• We wonder if the High Line elevated park in Manhattan gives us some clues for using the EWEB property by the Willamette River now that the chosen developer, the UO Foundation, has left it in limbo. We know, Eugene is not New York City, but a private-public partnership shaped a mile-and-a-half abandoned elevated railway in the meat-packing district into the most amazing public park, attracting millions of visitors all seasons. Special events and attractions are scheduled, but mostly visitors just come to walk the High Line and see the view. Apartments, condos, restaurants, all kinds of commerce has sprung up because of the High Line. A major museum was just completed at the end-point. Could that happen if we did a public promenade from Willamette Street to the Willamette River? It’s worth considering.
• Long waits at hospital emergency departments (EDs) are nothing new and we wrote about those reportedly long waits at PeaceHealth at Riverbend in this column April 9. Now we see actual numbers provided in the Oregon Hospital Guide (orehospitalguide.org). The website is new and doesn’t have much information yet, but it does document wait times in EDs in 2014. No surprise that the wait time to see a health care professional at the busiest ED at RiverBend is 50 minutes, Sacred Heart University District is 45 minutes, PeaceHealth Cottage Grove is 30 minutes and McKenzie-Willamette is the winner at 18 minutes. State average is 29 minutes and national average is 24 minutes.
• A surprising list of the most bike-friendly cities in the U.S. puts Eugene at #14, better than Portland at #19 and Seattle at #45. Bike Score based the ratings on bike lanes, hills, bike commuting rates, how often bikers have to desaddle along their routes, plus other factors. Top cities are Cambridge, Massachusetts; Davis, Berkeley and Santa Cruz, California; and Boulder, Colorado. Even if these lists are worthless, maybe this one is worth examining to help us figure out how to improve. Grist gave us the numbers.
• Incremental payroll tax increases to support Lane Transit District are likely coming for downtown Eugene businesses. There will be grumbles, no doubt, but the increased revenue will help LTD in its long-range planning and investments, both in EmX bus rapid transit and other transit corridors. It’s taken 10 years from start to finish for each section of EmX, and LTD is currently looking at how to meet the metro area’s needs for bus transit as well as pedestrian and bike traffic. Eugene and Springfield can expect rapid growth in the next 20 years, and transportation planning will have a big impact on how and where we grow. Meanwhile, strong economic recovery locally means most downtown businesses can better afford the payroll tax increase over 10 years from .07 percent to .08 percent. The boost is expected to begin next year or the year after. As for corridor studies, there are opportunities for the public to weigh in through movingahead.org. Send suggestions and feedback to email@example.com or call 682-3240.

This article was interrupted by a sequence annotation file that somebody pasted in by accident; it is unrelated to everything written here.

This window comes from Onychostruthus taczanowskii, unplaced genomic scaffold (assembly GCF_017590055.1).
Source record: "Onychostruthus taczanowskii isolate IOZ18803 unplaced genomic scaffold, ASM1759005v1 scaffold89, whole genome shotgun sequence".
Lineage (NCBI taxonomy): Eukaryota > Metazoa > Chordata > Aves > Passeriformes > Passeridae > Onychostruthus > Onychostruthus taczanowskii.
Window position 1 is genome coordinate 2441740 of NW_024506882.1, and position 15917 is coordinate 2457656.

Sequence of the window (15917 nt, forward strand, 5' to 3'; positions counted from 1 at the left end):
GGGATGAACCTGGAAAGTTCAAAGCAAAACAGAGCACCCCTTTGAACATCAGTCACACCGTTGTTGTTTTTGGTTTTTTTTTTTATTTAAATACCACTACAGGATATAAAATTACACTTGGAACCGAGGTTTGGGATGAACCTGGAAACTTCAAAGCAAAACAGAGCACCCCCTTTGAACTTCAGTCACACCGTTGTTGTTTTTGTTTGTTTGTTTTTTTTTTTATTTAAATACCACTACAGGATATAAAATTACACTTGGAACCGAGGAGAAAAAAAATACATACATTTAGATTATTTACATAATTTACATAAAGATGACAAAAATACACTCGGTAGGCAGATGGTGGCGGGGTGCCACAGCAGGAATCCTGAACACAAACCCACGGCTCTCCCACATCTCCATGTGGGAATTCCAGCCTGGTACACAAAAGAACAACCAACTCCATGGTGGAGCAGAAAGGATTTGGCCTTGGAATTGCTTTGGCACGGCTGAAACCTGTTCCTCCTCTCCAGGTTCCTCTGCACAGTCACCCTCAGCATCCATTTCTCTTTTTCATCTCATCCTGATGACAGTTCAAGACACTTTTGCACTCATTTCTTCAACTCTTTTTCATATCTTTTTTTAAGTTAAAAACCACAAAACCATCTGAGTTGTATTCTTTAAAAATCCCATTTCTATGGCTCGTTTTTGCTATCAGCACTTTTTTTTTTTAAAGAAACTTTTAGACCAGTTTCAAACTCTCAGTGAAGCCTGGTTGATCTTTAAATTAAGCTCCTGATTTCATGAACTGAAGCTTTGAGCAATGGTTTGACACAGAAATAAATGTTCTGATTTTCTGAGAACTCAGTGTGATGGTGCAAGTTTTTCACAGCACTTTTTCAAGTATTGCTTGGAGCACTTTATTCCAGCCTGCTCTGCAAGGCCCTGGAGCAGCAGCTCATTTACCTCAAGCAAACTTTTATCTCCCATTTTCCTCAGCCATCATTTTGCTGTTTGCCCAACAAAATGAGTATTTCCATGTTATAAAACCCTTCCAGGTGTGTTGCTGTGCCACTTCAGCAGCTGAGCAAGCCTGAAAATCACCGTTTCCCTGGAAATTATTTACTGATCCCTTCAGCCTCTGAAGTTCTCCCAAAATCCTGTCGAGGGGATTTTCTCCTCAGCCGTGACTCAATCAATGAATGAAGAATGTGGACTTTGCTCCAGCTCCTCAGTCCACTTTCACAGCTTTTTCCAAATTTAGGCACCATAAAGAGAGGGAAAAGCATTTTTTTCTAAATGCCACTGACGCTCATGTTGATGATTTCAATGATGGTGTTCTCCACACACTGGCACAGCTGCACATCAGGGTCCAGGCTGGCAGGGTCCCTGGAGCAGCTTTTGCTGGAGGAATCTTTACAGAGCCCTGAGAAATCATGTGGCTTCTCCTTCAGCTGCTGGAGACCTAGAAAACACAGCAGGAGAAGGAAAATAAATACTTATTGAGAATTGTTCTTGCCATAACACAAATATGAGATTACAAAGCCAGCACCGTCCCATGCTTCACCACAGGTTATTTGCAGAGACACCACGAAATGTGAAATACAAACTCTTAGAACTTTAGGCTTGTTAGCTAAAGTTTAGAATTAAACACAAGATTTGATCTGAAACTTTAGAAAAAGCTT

• Speaking of LTD, General Manager Roger Kilcoyne is retiring and we hear the process to find a new manager is well under way. A professional recruiter will be picked no later than June 17, and the position will be posted nationwide July 1. Candidate screening will begin in August, onsite interviews will be in September and selection will be made in October.
• Good to see Oregon Sen. Jeff Merkley joining New York Mayor Bill de Blasio and other progressive leaders from around the country laying out a an agenda to create opportunity and prosperity for ordinary Americans. The agenda includes raising the federal minimum wage and indexing it to inflation, passing national paid sick leave, making college free or affordable, reforming our federal tax system that currently favors the wealthiest individuals and corporations, and more. Go Jeff! It is peculiar to see the “progressive agenda” being touted as radical and far-left, when it actually aligns with what Americans favor in national polling. Why the disconnect?
|Photo by Alex V. Cipolle|
• The rugged coastline in Yachats is where two South Eugene High School students drowned in the winter of 2011. A memorial to Jack Harnsongkram and Connor Gregory Ausland is at the site and we see visitors are creating their own simple memorials, carefully balanced stone sculptures that in time will be swept away by the pounding surf.